May 26, 2020, 1:12 PM
Mike Mahoney
5 / 7 Planning Commissioners have viewed this comment
As the owner of 2226 South Broadway, I am most concerned about the ingress and egress, amount of houses to be built, and the drainage issues. To reach the Redlands Parkway, you must go down South Broadway to the south, to the north you would have to cross private property to Broadway, then to the Redlands Parkway. A traffic light or roundabout would have to be built where South Broadway meets the Redlands Parkway. At this time it is very difficult to enter the Parkway because of the traffic and ability to see right or left. With 74 houses proposed to be built, that will be at least 150 cars trying to enter either the Parkway or Broadway. Plus there are no sidewalks for once you exit or enter the Magnus subdivision. How does the developer propose to install piping for the drainage emptying into Goat Wash without crossing private property?
May 26, 2020, 12:32 PM
Linda Rattan
5 / 7 Planning Commissioners have viewed this comment
See attached for a letter delivered via email to City Staff and members of City Council from Lisa R. Smith.
May 26, 2020, 12:18 PM
Lisa Smith
5 / 7 Planning Commissioners have viewed this comment
After reviewing the revised plans submitted by the developer I find they fall short of addressing the community concerns in two key areas: increased traffic and drainage. Rather than solving the issues they have been shifted, quite literally, to my doorstep. First, the issue of traffic. The revised traffic study has actually increased the estimated number of vehicles that will be added to the neighborhood on a daily basis. It has also revised the split of traffic utilizing Reed Mesa and South Broadway to enter/exit the neighborhood so that 85% of that traffic is now expected to use South Broadway to access Redlands Parkway. By the developer's own admission, this will more than double the peak local traffic at that intersection from 24 vehicles per hour (VPH) to 71 VPH in the morning and from 31 VPH to 80 VPH in the afternoon. This is on a street that has no sidewalk or shoulder, where children walk to access their bus stop, and that bicyclists use to access the Redlands Parkway bike/pedestrian path. Once vehicles reach this intersection, where most make a left turn towards businesses and services in town, they must navigate increasing traffic from South Camp and Tiara Rado golf course housing developments , a 45 MPH speed limit, and obstructed views in both directions. The developer deserves credit for offering to help fund a sidewalk on Reed Mesa to improve safety for children walking to Broadway Elementary. But with such an increase in traffic utilizing South Broadway they should also install a bike/pedestrian path that ties into the path on Redlands Parkway. The city needs to consider measures to ease access to Redlands Parkway such as lowering speed limits or installing a roundabout. Drainage is also still an issue in the revised plans. The developer proposes building a retention pond and diverting water that traditionally flowed northwards to the wash that runs between our house and Redlands Parkway. While this may mitigate drainage issues for our neighbors that live directly below Magnus Court, it may also be shifting the problem to a new area. I cannot find where any study has been done on how this will impact the flow of the wash. The wash has running water year-round with typical increases in the summer due to irrigation waste water flowing into it. Occasionally the flow increases dramatically due to desert thunderstorms. Presumably, diversion from the development would coincide with this storm runoff. While the risk of flooding at our home is minimal, it is likely that increased flow will cause erosion that could threaten the trees that provide us with some privacy and block sound from the traffic on Redlands Parkway. Further downstream the wash flows under the Parkway. Are the culverts adequate to handle the increased runoff? Additionally, other developments are underway or planned along South Camp Road. How many of them are being allowed to divert storm runoff into this wash? At what point does this wash reach its capacity to safely handle it? The proposed route of the drainage from Magness Court would be uphill from our home before it reaches the wash. If the drainage failed or flowed over we would be faced with flooding. A few years ago a sewer pipe in that same general area failed and our property was contaminated with raw sewage. This is a prospect I never want to face again. Also included in the developer's revised proposal were sightline elevations. They show that from the middle of South Broadway directly in front of our house, the upper half of the homes on lots 12 and 13 would be visible. From our home another 60 feet to the east of the elevation study even more of the homes will be visible and our view of the ridge line will be completely disrupted. With our new neighbors peering off of their decks into our backyard, it may start to feel like we live on the wrong side of the fence at the zoo. The developer needs to be required to move the set back for these homes so that they are not visible from South Broadway. Due to these issues of traffic, safety, and preservation of property value, I respectfully urge the commissioners to vote 'no' on this development in its current form.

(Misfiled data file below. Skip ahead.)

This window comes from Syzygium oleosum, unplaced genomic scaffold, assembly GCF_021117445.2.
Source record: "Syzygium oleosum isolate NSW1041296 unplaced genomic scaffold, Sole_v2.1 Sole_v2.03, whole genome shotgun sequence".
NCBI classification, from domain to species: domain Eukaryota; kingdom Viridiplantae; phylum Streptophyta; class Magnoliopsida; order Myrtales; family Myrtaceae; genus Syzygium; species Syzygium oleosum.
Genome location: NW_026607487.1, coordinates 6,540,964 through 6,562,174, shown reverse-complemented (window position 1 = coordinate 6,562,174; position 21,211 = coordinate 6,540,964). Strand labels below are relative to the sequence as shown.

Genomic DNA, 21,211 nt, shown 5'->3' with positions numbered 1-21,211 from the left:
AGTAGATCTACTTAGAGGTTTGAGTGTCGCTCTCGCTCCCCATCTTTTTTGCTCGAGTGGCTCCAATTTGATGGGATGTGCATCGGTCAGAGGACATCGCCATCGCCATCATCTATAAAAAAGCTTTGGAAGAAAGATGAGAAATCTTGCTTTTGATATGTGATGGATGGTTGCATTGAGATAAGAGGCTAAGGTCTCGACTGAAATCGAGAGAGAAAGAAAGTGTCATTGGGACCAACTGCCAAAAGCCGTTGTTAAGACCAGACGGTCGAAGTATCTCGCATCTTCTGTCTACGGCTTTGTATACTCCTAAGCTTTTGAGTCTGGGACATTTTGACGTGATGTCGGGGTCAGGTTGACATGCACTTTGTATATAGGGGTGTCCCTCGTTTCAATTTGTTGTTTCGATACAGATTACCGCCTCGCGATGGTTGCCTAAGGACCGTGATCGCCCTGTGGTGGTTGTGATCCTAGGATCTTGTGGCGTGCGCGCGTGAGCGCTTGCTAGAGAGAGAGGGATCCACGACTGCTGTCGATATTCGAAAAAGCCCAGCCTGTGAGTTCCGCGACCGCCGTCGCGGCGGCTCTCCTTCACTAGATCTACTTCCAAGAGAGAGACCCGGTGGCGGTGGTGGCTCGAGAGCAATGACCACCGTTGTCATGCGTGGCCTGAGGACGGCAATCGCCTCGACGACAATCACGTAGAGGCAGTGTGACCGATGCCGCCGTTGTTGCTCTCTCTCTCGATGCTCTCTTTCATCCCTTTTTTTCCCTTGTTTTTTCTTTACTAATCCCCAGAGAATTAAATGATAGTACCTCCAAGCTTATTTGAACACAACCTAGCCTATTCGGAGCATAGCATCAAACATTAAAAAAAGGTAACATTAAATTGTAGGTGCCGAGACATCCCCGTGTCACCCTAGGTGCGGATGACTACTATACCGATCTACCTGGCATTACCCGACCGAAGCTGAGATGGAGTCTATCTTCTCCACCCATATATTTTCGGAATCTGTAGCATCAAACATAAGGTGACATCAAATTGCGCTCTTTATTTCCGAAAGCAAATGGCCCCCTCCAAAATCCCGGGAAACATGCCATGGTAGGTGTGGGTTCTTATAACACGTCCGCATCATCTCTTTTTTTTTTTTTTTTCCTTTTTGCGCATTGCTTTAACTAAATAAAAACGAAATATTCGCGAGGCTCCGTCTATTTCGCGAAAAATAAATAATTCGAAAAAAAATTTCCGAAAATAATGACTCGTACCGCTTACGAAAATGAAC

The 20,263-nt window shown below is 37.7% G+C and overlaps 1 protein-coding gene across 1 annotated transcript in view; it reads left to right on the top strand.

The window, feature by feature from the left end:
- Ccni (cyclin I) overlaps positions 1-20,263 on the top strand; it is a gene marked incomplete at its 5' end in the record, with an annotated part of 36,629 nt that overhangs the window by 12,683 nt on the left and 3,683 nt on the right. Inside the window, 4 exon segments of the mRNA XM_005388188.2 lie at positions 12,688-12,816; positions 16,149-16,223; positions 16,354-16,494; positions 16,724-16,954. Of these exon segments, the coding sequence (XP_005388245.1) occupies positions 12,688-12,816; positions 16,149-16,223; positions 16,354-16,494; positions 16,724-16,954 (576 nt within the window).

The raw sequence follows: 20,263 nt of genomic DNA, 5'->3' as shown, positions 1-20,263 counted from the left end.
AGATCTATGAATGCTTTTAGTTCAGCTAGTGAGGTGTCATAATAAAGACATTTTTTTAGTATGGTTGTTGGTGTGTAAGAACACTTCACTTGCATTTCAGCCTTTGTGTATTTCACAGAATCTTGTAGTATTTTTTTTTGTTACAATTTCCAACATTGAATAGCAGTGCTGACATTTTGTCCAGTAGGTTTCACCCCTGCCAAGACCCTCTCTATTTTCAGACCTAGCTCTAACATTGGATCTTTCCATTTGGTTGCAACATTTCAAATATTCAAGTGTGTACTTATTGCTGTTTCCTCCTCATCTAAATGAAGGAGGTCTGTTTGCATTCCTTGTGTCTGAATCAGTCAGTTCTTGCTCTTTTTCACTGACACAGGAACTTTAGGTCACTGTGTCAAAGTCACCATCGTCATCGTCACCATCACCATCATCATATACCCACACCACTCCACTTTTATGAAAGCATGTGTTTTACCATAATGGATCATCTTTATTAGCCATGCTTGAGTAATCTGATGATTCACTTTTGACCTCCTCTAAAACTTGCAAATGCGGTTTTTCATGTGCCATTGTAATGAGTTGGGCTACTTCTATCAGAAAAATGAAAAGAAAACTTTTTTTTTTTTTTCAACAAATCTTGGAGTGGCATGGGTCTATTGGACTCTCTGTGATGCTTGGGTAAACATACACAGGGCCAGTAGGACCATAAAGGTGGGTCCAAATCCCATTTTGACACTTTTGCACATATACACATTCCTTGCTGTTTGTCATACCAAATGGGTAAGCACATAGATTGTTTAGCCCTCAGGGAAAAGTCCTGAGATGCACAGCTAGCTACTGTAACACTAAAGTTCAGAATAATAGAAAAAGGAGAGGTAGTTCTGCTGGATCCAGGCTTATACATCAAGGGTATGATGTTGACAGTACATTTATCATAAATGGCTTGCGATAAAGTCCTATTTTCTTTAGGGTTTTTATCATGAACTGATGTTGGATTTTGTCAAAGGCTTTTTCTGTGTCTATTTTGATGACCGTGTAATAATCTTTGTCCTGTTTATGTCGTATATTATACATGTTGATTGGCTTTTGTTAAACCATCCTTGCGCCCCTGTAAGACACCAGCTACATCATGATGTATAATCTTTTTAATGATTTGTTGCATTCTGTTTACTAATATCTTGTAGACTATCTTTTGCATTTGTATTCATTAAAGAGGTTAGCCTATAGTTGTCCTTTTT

May 26, 2020, 11:36 AM
Wayne Smith
5 / 7 Planning Commissioners have viewed this comment